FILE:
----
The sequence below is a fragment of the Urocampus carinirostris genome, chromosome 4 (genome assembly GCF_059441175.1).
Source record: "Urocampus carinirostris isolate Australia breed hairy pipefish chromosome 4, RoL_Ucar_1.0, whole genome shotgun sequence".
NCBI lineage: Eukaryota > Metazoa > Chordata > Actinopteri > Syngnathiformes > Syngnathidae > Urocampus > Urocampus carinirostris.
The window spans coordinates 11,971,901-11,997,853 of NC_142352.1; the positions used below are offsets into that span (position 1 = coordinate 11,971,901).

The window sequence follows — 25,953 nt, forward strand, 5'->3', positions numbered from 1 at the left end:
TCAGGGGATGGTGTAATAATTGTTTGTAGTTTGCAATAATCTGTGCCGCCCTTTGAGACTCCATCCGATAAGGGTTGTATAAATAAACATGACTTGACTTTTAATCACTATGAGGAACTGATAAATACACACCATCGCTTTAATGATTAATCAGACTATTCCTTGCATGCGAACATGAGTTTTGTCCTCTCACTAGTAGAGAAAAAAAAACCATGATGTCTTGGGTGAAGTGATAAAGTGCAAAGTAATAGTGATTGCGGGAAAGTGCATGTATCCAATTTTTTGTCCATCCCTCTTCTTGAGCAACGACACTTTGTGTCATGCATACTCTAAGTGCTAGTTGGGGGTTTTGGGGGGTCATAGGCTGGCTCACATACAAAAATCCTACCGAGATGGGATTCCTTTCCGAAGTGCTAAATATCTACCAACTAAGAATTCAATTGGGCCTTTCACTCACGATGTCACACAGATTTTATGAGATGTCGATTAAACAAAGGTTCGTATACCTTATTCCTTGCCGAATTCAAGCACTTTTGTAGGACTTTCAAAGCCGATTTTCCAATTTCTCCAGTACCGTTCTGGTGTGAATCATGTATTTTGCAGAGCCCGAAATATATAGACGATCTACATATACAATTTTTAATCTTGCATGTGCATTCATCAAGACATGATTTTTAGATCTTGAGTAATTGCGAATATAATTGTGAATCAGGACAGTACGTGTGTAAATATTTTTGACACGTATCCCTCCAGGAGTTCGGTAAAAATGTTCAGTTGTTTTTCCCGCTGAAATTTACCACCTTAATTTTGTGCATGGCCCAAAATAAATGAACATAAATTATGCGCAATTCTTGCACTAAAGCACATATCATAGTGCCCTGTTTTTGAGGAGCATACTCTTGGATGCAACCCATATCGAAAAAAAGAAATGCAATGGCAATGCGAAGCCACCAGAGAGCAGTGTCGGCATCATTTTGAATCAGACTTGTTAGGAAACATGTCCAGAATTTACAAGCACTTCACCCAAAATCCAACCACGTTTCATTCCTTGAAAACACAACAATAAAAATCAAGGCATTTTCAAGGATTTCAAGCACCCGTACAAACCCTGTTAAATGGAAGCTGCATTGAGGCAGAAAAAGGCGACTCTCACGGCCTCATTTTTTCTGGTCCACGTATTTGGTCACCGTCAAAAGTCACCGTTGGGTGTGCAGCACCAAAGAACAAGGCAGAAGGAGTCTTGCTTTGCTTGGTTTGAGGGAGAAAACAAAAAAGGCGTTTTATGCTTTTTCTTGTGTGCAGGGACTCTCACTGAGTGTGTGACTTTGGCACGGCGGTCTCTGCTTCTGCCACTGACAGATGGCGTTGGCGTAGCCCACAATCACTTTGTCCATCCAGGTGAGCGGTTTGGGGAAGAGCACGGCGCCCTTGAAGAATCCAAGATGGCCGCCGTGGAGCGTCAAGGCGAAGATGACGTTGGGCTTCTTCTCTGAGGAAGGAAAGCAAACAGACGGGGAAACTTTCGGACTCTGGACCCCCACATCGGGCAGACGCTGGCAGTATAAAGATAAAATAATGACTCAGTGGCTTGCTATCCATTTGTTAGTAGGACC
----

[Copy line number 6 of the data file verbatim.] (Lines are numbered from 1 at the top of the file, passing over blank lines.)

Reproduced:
TCAGGGGATGGTGTAATAATTGTTTGTAGTTTGCAATAATCTGTGCCGCCCTTTGAGACTCCATCCGATAAGGGTTGTATAAATAAACATGACTTGACTTTTAATCACTATGAGGAACTGATAAATACACACCATCGCTTTAATGATTAATCAGACTATTCCTTGCATGCGAACATGAGTTTTGTCCTCTCACTAGTAGAGAAAAAAAAACCATGATGTCTTGGGTGAAGTGATAAAGTGCAAAGTAATAGTGATTGCGGGAAAGTGCATGTATCCAATTTTTTGTCCATCCCTCTTCTTGAGCAACGACACTTTGTGTCATGCATACTCTAAGTGCTAGTTGGGGGTTTTGGGGGGTCATAGGCTGGCTCACATACAAAAATCCTACCGAGATGGGATTCCTTTCCGAAGTGCTAAATATCTACCAACTAAGAATTCAATTGGGCCTTTCACTCACGATGTCACACAGATTTTATGAGATGTCGATTAAACAAAGGTTCGTATACCTTATTCCTTGCCGAATTCAAGCACTTTTGTAGGACTTTCAAAGCCGATTTTCCAATTTCTCCAGTACCGTTCTGGTGTGAATCATGTATTTTGCAGAGCCCGAAATATATAGACGATCTACATATACAATTTTTAATCTTGCATGTGCATTCATCAAGACATGATTTTTAGATCTTGAGTAATTGCGAATATAATTGTGAATCAGGACAGTACGTGTGTAAATATTTTTGACACGTATCCCTCCAGGAGTTCGGTAAAAATGTTCAGTTGTTTTTCCCGCTGAAATTTACCACCTTAATTTTGTGCATGGCCCAAAATAAATGAACATAAATTATGCGCAATTCTTGCACTAAAGCACATATCATAGTGCCCTGTTTTTGAGGAGCATACTCTTGGATGCAACCCATATCGAAAAAAAGAAATGCAATGGCAATGCGAAGCCACCAGAGAGCAGTGTCGGCATCATTTTGAATCAGACTTGTTAGGAAACATGTCCAGAATTTACAAGCACTTCACCCAAAATCCAACCACGTTTCATTCCTTGAAAACACAACAATAAAAATCAAGGCATTTTCAAGGATTTCAAGCACCCGTACAAACCCTGTTAAATGGAAGCTGCATTGAGGCAGAAAAAGGCGACTCTCACGGCCTCATTTTTTCTGGTCCACGTATTTGGTCACCGTCAAAAGTCACCGTTGGGTGTGCAGCACCAAAGAACAAGGCAGAAGGAGTCTTGCTTTGCTTGGTTTGAGGGAGAAAACAAAAAAGGCGTTTTATGCTTTTTCTTGTGTGCAGGGACTCTCACTGAGTGTGTGACTTTGGCACGGCGGTCTCTGCTTCTGCCACTGACAGATGGCGTTGGCGTAGCCCACAATCACTTTGTCCATCCAGGTGAGCGGTTTGGGGAAGAGCACGGCGCCCTTGAAGAATCCAAGATGGCCGCCGTGGAGCGTCAAGGCGAAGATGACGTTGGGCTTCTTCTCTGAGGAAGGAAAGCAAACAGACGGGGAAACTTTCGGACTCTGGACCCCCACATCGGGCAGACGCTGGCAGTATAAAGATAAAATAATGACTCAGTGGCTTGCTATCCATTTGTTAGTAGGACC